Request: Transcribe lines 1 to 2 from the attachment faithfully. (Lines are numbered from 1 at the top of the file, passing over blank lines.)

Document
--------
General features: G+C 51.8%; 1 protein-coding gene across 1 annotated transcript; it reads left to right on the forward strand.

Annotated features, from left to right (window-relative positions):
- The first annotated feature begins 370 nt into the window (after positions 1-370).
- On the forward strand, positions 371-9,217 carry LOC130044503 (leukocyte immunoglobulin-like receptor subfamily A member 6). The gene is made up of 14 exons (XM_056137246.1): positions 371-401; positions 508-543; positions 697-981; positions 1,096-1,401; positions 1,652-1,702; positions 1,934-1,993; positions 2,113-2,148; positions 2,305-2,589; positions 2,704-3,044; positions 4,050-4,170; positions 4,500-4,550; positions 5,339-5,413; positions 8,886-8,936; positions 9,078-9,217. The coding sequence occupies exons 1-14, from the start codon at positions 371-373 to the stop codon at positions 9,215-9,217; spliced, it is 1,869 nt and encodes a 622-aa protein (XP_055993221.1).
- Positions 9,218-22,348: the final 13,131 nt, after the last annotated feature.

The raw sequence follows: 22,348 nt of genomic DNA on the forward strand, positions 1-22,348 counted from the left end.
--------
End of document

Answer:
General features: G+C 51.8%; 1 protein-coding gene across 1 annotated transcript; it reads left to right on the forward strand.

Annotated features, from left to right (window-relative positions):